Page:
Woodworth agrees with Law that the idea of using H-2B visas to pay lower wages and improve the bottom line at the expense of U.S. workers is a myth. He said the minimum he’s allowed to pay, per Labor Department regulations, is nearly $18 an hour. Plus, he says there’s about another $2.50 an hour per worker in administrative costs associated with the visas.
“And that does not include the benefits package that we offer to them as well,” Woodworth said. “We give them full health insurance options, just like any other employee, paid time off -- really go out of our way to treat them just like any other worker that would be coming in. So, is it a cheap end-around to hiring local?”
In fact, he said, using the visa program is more of a necessity born of the brutal labor market, where there are fewer and fewer young Americans entering into the skilled-trades market. He said his company has tried virtually every conceivable method of hiring American first. As older workers retire, Woodworth says it’s impacting the building industry around the state.
“For construction, it truly will be and is a limiting factor in any sort of growth and/or achieving schedules within construction, which are driving delays that are causing problems with many projects of size [up to] $6 million in completion costs by the time these projects are complete,” Woodworth said.
Hope fades for reform
Any hope that Trump, as a resort hotel and golf course developer, would help alleviate hurdles to hiring temporary foreign workers seem to be rapidly fading, local employers say.
The administration’s recent announcement of a plan devised by Trump’s top advisor and son-in-law Jared Kushner to prioritize high-skilled immigrant workers based on merit would not seem to bode well for the temporary, lower-skilled workers so in demand in Colorado’s seasonal, tourism-based economy.
“Well, obviously the short answer is who knows, because there are no details,” Rutgers economics professor Jennifer Hunt said of the new Kushner plan. “The general thrust obviously of the administration though clearly is to reduce all types of unskilled [workers]. They're already trying to put pressure on actually all of the temporary visas, skilled and unskilled.”
A former economic advisor to the Obama administration Labor Department, Hunt says she was on a panel for the National Academies of Sciences, Engineering and Medicine in 2017 that produced a report called "The Economic and Fiscal Consequences of Immigration." The report concluded immigration generally benefits the economy of the destination country.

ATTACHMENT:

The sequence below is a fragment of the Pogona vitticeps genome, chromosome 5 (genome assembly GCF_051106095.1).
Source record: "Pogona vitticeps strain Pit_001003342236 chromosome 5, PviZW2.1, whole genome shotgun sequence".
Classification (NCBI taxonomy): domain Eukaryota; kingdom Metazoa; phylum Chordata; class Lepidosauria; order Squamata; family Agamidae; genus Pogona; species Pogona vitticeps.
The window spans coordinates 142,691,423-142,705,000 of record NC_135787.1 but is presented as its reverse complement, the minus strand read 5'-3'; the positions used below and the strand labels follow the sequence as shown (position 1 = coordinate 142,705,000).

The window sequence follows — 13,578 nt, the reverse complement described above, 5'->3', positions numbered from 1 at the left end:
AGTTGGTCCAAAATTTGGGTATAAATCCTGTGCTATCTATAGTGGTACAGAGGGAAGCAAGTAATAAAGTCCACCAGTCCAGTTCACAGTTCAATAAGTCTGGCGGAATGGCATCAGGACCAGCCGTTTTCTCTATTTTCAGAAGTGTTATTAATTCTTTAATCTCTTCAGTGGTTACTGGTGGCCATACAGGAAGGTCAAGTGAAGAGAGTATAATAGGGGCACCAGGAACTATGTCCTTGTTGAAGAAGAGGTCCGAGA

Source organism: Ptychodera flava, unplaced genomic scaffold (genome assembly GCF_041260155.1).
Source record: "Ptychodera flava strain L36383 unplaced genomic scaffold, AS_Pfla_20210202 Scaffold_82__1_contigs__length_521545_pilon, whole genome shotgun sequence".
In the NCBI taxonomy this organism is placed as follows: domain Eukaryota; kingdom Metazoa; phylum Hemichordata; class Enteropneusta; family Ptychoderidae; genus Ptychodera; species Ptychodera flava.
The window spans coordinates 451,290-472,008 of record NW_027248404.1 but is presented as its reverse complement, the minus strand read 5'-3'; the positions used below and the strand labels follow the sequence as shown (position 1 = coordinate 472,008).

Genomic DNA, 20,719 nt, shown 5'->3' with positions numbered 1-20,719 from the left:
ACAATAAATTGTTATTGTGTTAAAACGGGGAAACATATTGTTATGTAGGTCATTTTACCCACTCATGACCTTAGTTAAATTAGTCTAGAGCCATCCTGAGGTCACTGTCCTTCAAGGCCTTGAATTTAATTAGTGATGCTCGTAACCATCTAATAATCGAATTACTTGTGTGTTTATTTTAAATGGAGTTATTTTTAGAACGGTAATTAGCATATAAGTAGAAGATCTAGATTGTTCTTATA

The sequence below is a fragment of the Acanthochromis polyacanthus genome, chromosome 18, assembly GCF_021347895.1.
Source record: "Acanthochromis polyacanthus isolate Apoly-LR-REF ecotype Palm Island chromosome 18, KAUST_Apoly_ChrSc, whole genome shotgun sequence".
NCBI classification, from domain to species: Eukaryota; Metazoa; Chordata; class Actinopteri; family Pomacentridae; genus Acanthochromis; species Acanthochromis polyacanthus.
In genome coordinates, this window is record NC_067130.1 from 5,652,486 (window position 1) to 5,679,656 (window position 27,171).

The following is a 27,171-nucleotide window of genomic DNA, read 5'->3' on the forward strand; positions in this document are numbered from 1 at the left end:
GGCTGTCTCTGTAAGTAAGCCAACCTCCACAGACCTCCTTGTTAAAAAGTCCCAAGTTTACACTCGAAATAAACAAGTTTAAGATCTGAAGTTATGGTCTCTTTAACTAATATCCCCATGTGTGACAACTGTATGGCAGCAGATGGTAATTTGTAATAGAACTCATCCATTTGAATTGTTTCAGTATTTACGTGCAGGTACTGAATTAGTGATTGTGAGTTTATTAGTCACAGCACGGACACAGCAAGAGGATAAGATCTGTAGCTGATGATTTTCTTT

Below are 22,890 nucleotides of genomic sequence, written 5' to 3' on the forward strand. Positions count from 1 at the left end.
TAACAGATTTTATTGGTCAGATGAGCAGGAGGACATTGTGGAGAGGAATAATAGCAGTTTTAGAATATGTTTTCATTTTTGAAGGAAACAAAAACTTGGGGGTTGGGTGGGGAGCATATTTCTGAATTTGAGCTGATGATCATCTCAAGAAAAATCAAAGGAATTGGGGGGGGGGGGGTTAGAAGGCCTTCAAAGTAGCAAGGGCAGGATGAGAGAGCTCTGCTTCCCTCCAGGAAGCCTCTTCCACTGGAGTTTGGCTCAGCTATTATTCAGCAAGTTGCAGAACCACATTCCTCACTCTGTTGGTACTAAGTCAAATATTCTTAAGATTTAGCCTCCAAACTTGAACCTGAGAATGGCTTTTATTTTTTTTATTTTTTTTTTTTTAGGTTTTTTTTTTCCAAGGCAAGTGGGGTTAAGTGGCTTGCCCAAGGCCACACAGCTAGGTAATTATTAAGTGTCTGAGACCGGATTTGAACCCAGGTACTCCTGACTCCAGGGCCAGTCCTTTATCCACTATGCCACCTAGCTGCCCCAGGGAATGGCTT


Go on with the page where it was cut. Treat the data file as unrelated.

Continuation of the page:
“We did have consensus, or at least somewhat, that there's no effect on average wages; it's good for the size of the economy; the GDP [gross domestic product], GDP per capita, GDP per native, all of that; and we also agreed that there is no effect on the employment rates of natives,” Hunt said. “Natives may end up changing jobs, but for the U.S., actually everyone also agrees there’s no negative impact on the share of natives who are employed.”
The issue of work visas -- whether they’re longer-term, temporary, low-skilled or high-skilled -- should be a matter of need based on demand from particular industrial sectors, rather than politicized formulas, said Jonathan Grode, a Philadelphia-based immigration attorney for the law firm Green and Spiegel, which employs Novak as its Colorado representative.
The issues of overall immigration and asylum seekers have become intertwined with work visas and other forms of legal immigration, he adds, and comprehensive immigration reform doesn’t necessarily work.
“They do enforcement, they deal with the people about status, they deal with H-2B visas and all this stuff, and they try to wrap it all up into one omnibus [immigration reform] bill and they think that that's going to get enough people vested and interested in it that it will get pushed through,” Grode said.
“Because it's failed twice [in 2006 and 2013], and I don't think it works. We really need to kind of take a step back and do disparate legislation for specific issues.”
Grode points out that the last meaningful immigration reform passed by Congress was in 1986 during the Reagan administration, when there was an attempt at creating a year-round, low-skilled, non-immigrant work visa. That failed, but rigorous obligations for employers to verify immigrant workers' eligibility were added.
Comprehensive reform attempts such as the Gang of Eight immigration bill backed by Colorado Sen. Michael Bennet that passed the Senate in 2013 won’t go anywhere in the current climate, he said.
“That's part of the issue. ... The last few attempts have been trying to get so all-encompassing that it hasn't allowed us to move the needle at all,” Grode said. “That what's really plaguing immigration.
Anytime something is proposed by a gang of however many senators, it’s not going to work -- a gang of eight or 12 or 15 whatever.”